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Equal pay effects and other lessons from day's panels FoodBizNJ: The Business of Restaurants

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Marilou Halvorsen, president of the New Jersey Restaurant & Hospitality Association, talks with an attendee after speaking on the Legislative Update: Labor and Workforce panel during FoodBizNJ.
Marilou Halvorsen, president of the New Jersey Restaurant & Hospitality Association, talks with an attendee after speaking on the Legislative Update: Labor and Workforce panel during FoodBizNJ. - ()

Restaurant operators could be found in violation of New Jersey’s Equal Pay Act without deliberately acting in a discriminatory fashion.

That was one of the takeaways from the Legislative Update panel at NJBIZ’s April 24 FoodBizNJ event in Somerset.

“[Breaking this law] does not require an intention to treat people in a discriminatory way,” said the panel’s moderator, Gary S. Young, partner at Scarinci Hollenbeck. “What you all need to do is take a look at your pay policies, your job descriptions, your handbooks, because it’s going to have implications for each and every one of them.”

The Equal Pay Act, intended to strengthen protections against discrimination, is one of a few items that have recently come down the legislative pipeline spelling out new rules for restaurant owners.

The panel also included New Jersey Restaurant & Hospitality Association President Marilou Halvorsen, Cape May Brewing Co. Founder Ryan Krill and New Jersey Farm Bureau President Ryck Suydam.

Young, who is general counsel to the NJRHA, said employers should review pay structures and handbooks to ensure they’re complying with the Equal Pay Act, which takes effect July 1.

One significant change under the law: Employees who feel they’ve been discriminated against can go back six years for damages.

Ryck Suydam, president, New Jersey Farm Bureau, speaks on the Legislative Update: Labor and Workforce panel.
Ryck Suydam, president, New Jersey Farm Bureau, speaks on the Legislative Update: Labor and Workforce panel.

“It’s a watershed change,” Young said. “I urge you all to take a proper look to make sure you’re doing everything you can [to address] wage disparities. I can say to you that a failure in this area could result in a failure of the business altogether.”

Another new law affecting the restaurants is the Paid Sick Leave Act, which mandates one hour of paid sick time for every 30 hours worked up to a total of five days. It applies to all businesses with one or more employees. The law started as a municipal ordinance in Jersey City and then New Brunswick.

“When the New Brunswick ordinance came up, the mayor reached out to me saying, ‘What do we need to do to make it work?’” Halvorsen recalled. “So we talked about it and we got what we needed [in the bill] — blackout dates, strong notification of time needed, how the time is taken, rate of pay. Things that just allow businesses to maintain.”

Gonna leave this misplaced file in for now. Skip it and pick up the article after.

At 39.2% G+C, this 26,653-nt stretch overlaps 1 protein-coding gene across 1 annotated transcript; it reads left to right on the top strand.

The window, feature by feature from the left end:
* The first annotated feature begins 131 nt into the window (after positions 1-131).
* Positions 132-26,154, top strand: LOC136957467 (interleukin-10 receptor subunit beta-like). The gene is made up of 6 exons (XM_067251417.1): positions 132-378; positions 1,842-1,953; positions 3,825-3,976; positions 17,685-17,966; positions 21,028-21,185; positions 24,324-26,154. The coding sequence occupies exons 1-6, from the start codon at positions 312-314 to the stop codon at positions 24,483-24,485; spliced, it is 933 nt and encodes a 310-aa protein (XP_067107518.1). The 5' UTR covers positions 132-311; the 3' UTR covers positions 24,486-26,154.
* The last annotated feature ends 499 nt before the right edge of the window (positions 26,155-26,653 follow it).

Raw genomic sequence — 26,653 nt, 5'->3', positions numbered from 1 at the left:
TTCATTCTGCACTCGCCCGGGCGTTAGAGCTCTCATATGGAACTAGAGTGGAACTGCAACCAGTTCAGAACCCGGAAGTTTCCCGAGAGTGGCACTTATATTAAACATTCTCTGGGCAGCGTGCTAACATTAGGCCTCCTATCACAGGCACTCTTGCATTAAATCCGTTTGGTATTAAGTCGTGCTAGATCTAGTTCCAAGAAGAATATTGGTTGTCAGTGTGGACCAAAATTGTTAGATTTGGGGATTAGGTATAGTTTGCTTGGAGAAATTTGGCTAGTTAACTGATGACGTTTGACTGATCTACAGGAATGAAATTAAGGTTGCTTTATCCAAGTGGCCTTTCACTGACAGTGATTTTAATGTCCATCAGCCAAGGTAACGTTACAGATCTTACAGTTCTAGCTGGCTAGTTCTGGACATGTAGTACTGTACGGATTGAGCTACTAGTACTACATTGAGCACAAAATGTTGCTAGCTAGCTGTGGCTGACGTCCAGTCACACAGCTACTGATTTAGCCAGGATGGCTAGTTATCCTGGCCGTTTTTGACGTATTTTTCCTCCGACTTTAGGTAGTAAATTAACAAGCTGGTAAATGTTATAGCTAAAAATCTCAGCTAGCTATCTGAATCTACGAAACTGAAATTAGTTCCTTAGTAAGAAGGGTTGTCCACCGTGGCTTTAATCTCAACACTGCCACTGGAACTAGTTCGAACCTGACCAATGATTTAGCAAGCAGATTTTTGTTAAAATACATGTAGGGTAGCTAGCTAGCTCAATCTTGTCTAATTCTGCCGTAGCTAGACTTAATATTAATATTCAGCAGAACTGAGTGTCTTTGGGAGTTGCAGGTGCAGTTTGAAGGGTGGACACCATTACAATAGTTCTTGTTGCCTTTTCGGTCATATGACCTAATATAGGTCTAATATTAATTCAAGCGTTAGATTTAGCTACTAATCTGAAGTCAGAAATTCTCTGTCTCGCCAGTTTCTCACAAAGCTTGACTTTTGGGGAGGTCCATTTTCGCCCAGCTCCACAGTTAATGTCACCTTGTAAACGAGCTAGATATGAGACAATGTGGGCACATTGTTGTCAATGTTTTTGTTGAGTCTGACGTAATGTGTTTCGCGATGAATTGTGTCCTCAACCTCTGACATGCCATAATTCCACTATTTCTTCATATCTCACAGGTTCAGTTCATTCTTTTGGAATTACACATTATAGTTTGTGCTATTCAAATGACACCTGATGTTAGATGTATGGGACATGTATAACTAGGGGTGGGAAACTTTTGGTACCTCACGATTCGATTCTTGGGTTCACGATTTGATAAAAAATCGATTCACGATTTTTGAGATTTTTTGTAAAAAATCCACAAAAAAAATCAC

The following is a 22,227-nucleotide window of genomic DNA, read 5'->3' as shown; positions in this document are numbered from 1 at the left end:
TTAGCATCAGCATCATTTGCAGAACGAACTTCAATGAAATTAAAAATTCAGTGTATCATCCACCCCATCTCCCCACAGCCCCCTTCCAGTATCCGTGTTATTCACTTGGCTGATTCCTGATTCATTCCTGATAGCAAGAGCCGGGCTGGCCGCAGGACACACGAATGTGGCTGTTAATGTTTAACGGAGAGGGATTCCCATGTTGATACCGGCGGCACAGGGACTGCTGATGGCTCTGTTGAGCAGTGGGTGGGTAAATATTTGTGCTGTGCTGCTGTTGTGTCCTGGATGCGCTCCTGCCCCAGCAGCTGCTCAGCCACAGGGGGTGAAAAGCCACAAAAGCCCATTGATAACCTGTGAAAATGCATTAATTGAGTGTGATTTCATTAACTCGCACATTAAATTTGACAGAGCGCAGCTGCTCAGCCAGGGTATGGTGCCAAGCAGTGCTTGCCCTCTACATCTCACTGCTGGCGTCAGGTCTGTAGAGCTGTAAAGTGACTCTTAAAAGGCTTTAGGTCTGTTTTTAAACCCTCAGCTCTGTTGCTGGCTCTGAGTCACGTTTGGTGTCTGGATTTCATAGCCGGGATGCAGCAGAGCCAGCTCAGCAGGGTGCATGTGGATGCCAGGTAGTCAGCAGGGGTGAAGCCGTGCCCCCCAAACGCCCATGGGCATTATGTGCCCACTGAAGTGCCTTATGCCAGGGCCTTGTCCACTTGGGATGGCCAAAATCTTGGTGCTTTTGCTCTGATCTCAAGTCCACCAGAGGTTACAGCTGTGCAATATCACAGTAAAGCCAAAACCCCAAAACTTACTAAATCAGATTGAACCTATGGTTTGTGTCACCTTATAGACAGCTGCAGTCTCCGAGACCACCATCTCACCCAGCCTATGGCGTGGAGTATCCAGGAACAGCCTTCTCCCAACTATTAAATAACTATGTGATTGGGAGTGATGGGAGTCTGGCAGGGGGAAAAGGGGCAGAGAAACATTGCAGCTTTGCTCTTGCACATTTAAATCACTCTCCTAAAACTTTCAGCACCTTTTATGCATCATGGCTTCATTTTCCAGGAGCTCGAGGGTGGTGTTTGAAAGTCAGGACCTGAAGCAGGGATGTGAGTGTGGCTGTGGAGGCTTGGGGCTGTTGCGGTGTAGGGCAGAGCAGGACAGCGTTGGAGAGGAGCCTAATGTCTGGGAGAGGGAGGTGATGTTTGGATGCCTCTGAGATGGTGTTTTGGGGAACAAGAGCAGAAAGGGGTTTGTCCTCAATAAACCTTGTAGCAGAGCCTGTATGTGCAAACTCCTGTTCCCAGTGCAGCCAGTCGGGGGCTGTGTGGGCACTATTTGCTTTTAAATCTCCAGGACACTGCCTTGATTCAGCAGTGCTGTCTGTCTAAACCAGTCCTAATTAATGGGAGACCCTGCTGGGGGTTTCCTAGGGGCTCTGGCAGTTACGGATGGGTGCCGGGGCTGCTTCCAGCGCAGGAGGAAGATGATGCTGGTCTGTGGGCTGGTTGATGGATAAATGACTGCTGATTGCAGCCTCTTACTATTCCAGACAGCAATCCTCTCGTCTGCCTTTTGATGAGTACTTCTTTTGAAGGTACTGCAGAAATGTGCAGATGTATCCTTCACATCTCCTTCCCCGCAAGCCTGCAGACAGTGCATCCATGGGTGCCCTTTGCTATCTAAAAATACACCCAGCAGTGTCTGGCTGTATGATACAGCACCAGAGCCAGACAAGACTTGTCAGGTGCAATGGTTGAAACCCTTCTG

Halvorsen said when Sen. Loretta Weinberg, D-37th District, approached her seeking support for a statewide Paid Sick Leave Act, she told her that as long as the concerns of the restaurant industry were taken into account, she would support the bill.

“It’s the right thing to do, and that’s what you call compromise which, unfortunately, you don’t see too much,” said Halvorsen.

Young surmised that the state bill was a good thing to avoid complications for business owners.

“What if you’re an operator and you operate in 10 different locations, three of which have the [paid sick leave] ordinance and seven don’t? It becomes a nightmare for businesses to try to comply,” he said.

Beyond politics, other panels discussed the ins and outs of successful franchising and food and beverage trends to consider.

Franchise Business: The Secret Sauce to Success

Marce Zuchovicki, president and CEO of Jalima Aranis/Jalima & Associates, speaks on the Franchise Business: Secret Sauce to Success panel.
Marce Zuchovicki, president and CEO of Jalima Aranis/Jalima & Associates, speaks on the Franchise Business: Secret Sauce to Success panel.

The trifecta for success in the franchise space is a keen knowledge of three things: your brand, finances, and the limitations or your location. That’s according to Marce Zuchovicki, business coach and founder at virtual bookkeeping service Jalima & Associates.

Brand knowledge and understanding is important for both franchisees and franchisors — the former, to decide what business is right for someone to franchise, and the latter, to impart your brand authentically on any franchisee.

John Helm, a franchisee with 15 Jersey Mike’s sub shop locations throughout New Jersey and Pennsylvania, provided some suggestions for what to consider before buying a franchise.

“Does the brand align with your values?” he asked. “Does it align with your beliefs? What are the people like at the top? I know the first thing that brought me to Jersey Mike’s, it wasn’t the people — I took a bite of the No. 9 [sandwich] and it was unbelievable — but when I met them, I was instantly attracted to who they were as people, their passion about their brand.”